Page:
Monday’s Spanish word of the day gases lacrimógenos – tear gas
The petroleum refinery (in Limón) is operating normally and with police protection the tankers are filling up and delivering. Most service stations including those in western Guanacaste that were closed have reopened and although there are some lines and waits of up to an hour most have gas.
The fuel pipeline from Limón to San José was sabotaged on Sunday Sept 16 and a major leak was repaired on Monday. The cleanup continues and residual diesel contamination may never be completely eliminated from the soil.
Some buses (mainly to/from the northern Guanacaste and Nicoya beaches) were cancelled last week but the facebook group Costa Rica by Bus shows several posts that most buses are running again (with some delays due to protests) and is a good source for general bus information.
Protests & Marches
Counter protestors were seen in several locations carrying signs asking the strikers to stand down – “You [strikers] are being paid but I need to work and your blockade will not let me“. The chamber of commerce of Monteverde announced an estimate of $3 million in loses to the local tourism industry due to a cruise ship which skipped docking.
Spanish word of the day for Monday Cesantia – severance pay – when a public worker in Costa Rica quits their job they are entitled to one month severance pay for every year of employment.
Traffic slowing and blockages are still common despite police action to clear them. More, smaller quicker (2-3 hours instead of 8 hours) protests appear to be replacing last week’s large protests but the Unions have announced a “massive” protest for Wednesday September 26 with marches planned to block all of downtown San José. Wildly exaggerated predictions of one million participants match the imagination of tweeted counts at the U.S. inaugural address – live videos of the march show at least 20 thousand participants.
The march is being called “los quatro gatos” (the four cats) because 0f a statement that an official made mocking the protests at the beginning of the strike saying barely four cats showed up.
Protests are generally during normal work hours and drivers traveling in the late evening or early morning have reported no inconvenience.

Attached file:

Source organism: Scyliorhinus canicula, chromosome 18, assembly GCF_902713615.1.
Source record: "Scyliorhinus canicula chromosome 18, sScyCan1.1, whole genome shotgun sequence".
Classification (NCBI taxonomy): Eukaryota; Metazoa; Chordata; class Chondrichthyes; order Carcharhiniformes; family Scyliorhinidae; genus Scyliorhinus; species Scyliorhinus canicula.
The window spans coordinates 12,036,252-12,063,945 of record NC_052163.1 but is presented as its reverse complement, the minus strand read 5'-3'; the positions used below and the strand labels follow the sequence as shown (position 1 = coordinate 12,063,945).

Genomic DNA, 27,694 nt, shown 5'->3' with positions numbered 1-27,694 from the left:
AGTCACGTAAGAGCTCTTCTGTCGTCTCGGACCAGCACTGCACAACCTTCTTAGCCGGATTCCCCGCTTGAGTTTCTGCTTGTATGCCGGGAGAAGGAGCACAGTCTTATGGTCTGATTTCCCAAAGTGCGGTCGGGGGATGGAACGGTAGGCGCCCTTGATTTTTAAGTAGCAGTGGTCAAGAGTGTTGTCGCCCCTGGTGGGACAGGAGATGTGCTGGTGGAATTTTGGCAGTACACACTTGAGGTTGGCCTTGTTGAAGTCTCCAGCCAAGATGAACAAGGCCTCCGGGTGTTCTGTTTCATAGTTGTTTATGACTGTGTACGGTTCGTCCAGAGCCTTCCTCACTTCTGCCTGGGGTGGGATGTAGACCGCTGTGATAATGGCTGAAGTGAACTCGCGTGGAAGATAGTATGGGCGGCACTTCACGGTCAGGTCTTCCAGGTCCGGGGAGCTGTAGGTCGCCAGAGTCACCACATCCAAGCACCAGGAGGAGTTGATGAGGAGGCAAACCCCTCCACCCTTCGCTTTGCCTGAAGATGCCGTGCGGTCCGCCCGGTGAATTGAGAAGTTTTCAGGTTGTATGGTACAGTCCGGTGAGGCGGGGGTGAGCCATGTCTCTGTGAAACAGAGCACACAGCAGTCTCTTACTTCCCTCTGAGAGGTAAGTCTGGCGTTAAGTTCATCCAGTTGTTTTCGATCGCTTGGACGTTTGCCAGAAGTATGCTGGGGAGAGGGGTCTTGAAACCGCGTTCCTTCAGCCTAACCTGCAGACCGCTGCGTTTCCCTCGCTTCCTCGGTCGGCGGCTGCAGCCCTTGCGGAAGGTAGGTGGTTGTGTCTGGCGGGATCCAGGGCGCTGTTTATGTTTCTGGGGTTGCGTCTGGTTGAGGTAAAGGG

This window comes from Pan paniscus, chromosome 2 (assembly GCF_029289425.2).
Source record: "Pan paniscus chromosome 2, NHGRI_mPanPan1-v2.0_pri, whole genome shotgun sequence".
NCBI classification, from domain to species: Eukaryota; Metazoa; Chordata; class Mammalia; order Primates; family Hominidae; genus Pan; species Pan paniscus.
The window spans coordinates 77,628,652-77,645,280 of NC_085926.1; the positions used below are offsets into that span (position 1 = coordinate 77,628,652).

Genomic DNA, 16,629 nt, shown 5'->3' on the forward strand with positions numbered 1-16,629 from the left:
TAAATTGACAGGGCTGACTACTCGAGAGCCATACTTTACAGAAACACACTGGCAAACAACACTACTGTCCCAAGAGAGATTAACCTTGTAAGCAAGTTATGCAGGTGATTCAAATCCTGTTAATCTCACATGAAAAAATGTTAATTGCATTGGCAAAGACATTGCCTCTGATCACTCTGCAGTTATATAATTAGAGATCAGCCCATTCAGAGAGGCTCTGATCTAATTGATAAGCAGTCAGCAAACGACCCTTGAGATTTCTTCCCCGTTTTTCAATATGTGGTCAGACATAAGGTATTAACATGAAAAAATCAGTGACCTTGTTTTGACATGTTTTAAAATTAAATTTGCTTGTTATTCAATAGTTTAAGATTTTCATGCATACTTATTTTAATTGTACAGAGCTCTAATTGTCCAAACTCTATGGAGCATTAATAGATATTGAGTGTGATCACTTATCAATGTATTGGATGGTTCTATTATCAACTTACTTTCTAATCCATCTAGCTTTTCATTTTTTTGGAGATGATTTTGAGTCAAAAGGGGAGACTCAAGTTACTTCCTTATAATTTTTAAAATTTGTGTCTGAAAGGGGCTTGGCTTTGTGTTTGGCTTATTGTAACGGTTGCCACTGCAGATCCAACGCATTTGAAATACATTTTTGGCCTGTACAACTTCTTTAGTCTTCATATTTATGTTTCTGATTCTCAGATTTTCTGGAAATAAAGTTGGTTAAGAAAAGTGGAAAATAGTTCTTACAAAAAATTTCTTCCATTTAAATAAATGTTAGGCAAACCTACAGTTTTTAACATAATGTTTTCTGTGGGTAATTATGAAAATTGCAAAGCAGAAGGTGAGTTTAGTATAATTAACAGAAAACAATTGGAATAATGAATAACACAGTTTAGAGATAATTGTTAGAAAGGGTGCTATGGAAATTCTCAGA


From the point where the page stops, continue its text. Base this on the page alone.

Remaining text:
Thursday’s Spanish word of the day tortuguismo – driving slowly to annoy other drivers, being like a turtle ;-)
Some violence (maltov cocktails, thefts, smash and grab, vehicles bumping people in the blockades, fights, stabbing) were reported at the beginning of the week. The police state that it is unrelated to the strikes and just the normal criminal element trying to take advantage of the confusion and inability of police to respond due to traffic.
Some of the roads/bridges/intersections targeted for blockage
Abangares – Hwy 1 (Panamerican), la Irma bridge over the río Congo
Liberia – Hwy 1 (Panamerican) on bridge over the río Liberia closed in both directions
Cañas – Hwy 1 (Panamerican) bridge over the río Cañas , Ruta 1
Santa Cruz – Hwy 21 bridge over the río Diría
Santa Cruz – Hwy 21 intersection to Pueblo Viejo
Carrillo – near/on Hwy 21 intersection in Belén (road to Tamarindo)
Parrita – Hwy 34 on the bridge
Quepos – bridge over the Estero (north entrance to town)
Jacó – Hwy 34 bridge over the río Tárcoles (the famous crocodile bridge)
Barranca – entrance to RECOPE (the petroleum distribution center) – Cleared by police with tear gas on 9/17 remained clear in the a.m. on 9/19
Orotina – Hwy 27 mobile blockage near exit/entrance
Hwy 32, near or on the bridge over the Río Chirripó – Cleared by police with tear gas on 9/17 remained clear in the a.m. on 9/19
Siquirres – on Hwy 32 , across from Rancho Amuri
Talamanca – Hwy 36 bridge over Home Creek
Turrialba – Route 10 by the Maxi Pali
SOUTHERN ZONE – BRUNCA
San Isidro – Pérez Zeledón, bridge over the río Jilguero
Osa – bridge over the río Térraba
The entrance to Ciudad Neily
NORTHERN ZONE – CHOROTEGA
Hwy 4 between Upala y Guatuso, on the bridge over the río Rito
CENTRAL VALLEY – SAN JOSE, ALAJUELA, HEREDIA, ESCAZU, CARTAGO
Dozens of blockades and slow moving marches are ongoing in locations strategically chosen to maximize traffic jams and disruption. It’s best to stay off the roads from 7:30 a.m until 6:00 p.m. if possible. If you must drive please check WAZE first.